On Changing Britain

raftTeacher: “What does your father do, little Billy?” “He plays the piano in an opium den”. Teacher calls home. Father: “I lied: but how can you tell an eight year old boy that his father is a politician?”

In polls, more than eighty per cent of the public feel ‘politics is broken’. When strangers discover I’m a politician they often look at me as though they are unsure whether I am a snake or a monkey. And all the questions they ask – put as politely as they can – imply they are astonished by our ignorance, our shoddiness, and our incompetence. Which leaves democracy in a strange position. Our democracy has been developing for four hundred years, the British people have never been so educated or confident, but the gap between public and politicians has never felt larger: citizens are deeply disappointed in their politicians. The same is true in almost every ‘democratic’ country.

Show more
On the road

On Restoring National Confidence

The Financial Times yesterday suggested that the recent success of Asian economies could be the result of a young population, and as average age rose, growth would fall. Behind this, and a hundred similar theories, is the belief that a nation’s future is determined by statistics. We peer at the world through a cage of bar-charts – on productivity, literacy, […]

westminster-palace-01

on constitutional reform

Britain has faced over the last twenty years a blizzard of constitutional change.  In most countries it would count as a revolution. It is driven by a theory called ‘the separation of powers’. This is an old obsession of political theorists, derived from a French philosopher’s misunderstanding of the British system in 1748. It has […]

22-10-2013 10-47-53

on judicial sentencing

What is the point of a parliamentary debate? It isn’t about changing MPs’ minds or their votes. It wasn’t, even in the mid-nineteenth century. In the 1860s Trollope describes how MPs almost always voted on party lines. But they and he still felt that parliamentary debate mattered, because it set the terms of the public […]

eu

referendum on the eu

Last Monday was the first revolt I have seen in Parliament. It broke almost without warning. Things had seemed calm until then: three and a half years to the election, the conference tranquil, the Prime Minister popular, Gaddafi dead, the Foreign Secretary on his way to the  Commonwealth meeting in Australia. Then the back-bench business […]

HousesofParliament

constitutional reform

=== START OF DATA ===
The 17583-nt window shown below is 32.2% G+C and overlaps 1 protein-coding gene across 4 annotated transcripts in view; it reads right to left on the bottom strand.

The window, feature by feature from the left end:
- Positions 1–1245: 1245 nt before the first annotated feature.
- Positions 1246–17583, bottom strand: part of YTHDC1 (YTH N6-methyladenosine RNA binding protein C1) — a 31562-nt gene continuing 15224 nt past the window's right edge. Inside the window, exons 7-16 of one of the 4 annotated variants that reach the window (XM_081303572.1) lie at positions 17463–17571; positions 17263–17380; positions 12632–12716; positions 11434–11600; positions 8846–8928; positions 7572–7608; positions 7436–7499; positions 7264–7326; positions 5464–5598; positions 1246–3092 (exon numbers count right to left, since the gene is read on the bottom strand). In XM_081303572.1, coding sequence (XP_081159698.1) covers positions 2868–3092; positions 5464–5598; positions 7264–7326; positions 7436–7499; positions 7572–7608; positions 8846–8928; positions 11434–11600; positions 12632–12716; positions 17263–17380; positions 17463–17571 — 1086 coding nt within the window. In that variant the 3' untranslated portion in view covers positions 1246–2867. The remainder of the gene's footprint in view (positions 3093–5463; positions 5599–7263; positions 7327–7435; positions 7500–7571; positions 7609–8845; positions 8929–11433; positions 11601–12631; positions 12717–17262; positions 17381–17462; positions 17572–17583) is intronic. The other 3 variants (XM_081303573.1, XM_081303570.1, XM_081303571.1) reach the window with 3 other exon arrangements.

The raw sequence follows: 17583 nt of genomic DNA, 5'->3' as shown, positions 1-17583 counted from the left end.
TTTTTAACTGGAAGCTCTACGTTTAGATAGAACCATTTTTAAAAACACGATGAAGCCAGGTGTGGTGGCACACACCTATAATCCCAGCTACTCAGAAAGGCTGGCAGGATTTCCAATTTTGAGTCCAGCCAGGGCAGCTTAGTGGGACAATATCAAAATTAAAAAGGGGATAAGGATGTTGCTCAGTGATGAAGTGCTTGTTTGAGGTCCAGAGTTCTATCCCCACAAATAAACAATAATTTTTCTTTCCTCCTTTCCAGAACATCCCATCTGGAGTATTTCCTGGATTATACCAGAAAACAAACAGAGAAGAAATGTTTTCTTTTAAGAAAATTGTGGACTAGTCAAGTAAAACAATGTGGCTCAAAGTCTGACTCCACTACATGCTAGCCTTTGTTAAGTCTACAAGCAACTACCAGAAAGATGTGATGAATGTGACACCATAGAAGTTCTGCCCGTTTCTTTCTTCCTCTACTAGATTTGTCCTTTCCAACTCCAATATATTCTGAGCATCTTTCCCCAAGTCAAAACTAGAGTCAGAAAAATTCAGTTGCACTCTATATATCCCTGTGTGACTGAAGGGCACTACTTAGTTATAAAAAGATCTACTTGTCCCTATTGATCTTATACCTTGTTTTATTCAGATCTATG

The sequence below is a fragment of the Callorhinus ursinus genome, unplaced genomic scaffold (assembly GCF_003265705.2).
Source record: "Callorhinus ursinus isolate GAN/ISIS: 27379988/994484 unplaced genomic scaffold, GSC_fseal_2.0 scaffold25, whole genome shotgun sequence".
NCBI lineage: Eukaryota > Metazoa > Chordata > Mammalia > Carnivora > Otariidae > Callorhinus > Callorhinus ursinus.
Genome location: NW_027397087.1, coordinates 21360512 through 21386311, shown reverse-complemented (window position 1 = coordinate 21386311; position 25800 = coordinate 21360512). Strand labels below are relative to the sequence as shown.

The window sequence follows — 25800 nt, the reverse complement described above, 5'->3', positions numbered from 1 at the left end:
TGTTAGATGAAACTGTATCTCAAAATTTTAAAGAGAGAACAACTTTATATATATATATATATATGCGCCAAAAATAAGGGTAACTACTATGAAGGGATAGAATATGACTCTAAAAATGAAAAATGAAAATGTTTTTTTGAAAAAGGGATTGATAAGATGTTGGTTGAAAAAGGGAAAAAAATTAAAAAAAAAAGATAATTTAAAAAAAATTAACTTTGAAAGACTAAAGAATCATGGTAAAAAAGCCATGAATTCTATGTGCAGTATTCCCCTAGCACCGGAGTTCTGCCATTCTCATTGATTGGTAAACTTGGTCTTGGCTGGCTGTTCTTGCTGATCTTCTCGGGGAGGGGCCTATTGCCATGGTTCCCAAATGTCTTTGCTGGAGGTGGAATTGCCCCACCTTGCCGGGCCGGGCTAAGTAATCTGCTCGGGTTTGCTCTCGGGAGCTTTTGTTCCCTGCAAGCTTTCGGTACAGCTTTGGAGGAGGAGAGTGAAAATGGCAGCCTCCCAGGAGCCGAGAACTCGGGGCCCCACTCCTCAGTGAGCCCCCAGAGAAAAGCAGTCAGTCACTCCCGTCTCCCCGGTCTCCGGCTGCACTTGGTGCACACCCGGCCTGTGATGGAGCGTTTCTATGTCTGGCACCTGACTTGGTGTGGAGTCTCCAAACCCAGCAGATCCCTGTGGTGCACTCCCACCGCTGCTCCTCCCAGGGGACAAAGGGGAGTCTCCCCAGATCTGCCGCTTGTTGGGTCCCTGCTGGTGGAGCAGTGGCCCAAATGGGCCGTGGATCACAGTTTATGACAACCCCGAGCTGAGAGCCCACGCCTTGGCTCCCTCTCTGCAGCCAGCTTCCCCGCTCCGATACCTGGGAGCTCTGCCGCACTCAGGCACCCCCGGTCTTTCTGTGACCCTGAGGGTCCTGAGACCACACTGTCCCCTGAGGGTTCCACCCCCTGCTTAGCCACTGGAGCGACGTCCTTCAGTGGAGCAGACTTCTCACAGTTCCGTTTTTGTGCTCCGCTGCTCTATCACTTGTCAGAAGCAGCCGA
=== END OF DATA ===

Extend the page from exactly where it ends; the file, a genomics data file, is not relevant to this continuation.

Good policies start from what is here, now; from what people are demanding; and from what we can do. Bad policies start from what ought to be present, what people ought to want, and what we ought to achieve. Thus a good decision, on how many sheep to keep on a fell, draws on an […]

rory_scoutsjune2013

royal wedding

The centre of London on the day of the wedding was cut by police barriers; the underground stations were closed; it felt hot; and there was someone on every paving-stone between Millbank and Leicester Square. It took me an hour and a half to find a route though the crowd back to my aunt’s flat, and I just had […]

Penrith Castle

on history

In Wigton last Tuesday I learnt that it is about to celebrate its 750th anniversary as a market town. I am really looking forward to it but I have to confess I find Wigton in 1262 a place foreign in almost every conceivable way. In 1262 most of the people spoke a dialect heavily influenced […]

rory_penrithstation1

‘events, dear boy, events’

Last Monday demonstrated Macmillan’s theory that politics is all about ‘Events, dear boy, events.’ My priorities were to finally get the senior agriculture Ministers to travel up to Cumbria to focus on the uplands and to press the Chancellor to reduce fuel duty. I felt I was making progress. The day’s parliamentary debates were on […]

thoughts on the big society

I thought I’d share a couple of points I’ve been trying to make in correspondence with a constituent about the Big Society: thoughts welcome… Big Society projects are by their very nature local and varied. For that reason, they can only be fully assessed on the ground and in a particular place. A successful big […]

methode-sundaytimes-prod-web-bin-04b67e6a-8cab-11e6-8a5c-a2c1ff741a67

HOW CUMBRIA’S VILLAGE HALLS ARE PIONEERING A HI-TECH REVOLUTION

Article first published in The Guardian on 2 January 2011. This winter, 130 activists gathered to discuss superfast broadband in a village hall in Cumbria. They had come from 100 villages, by 100 paths. Ali had presumably travelled north along the shore of Ullswater, rounded Loadpot Hill and turned south down the Lowther valley, until […]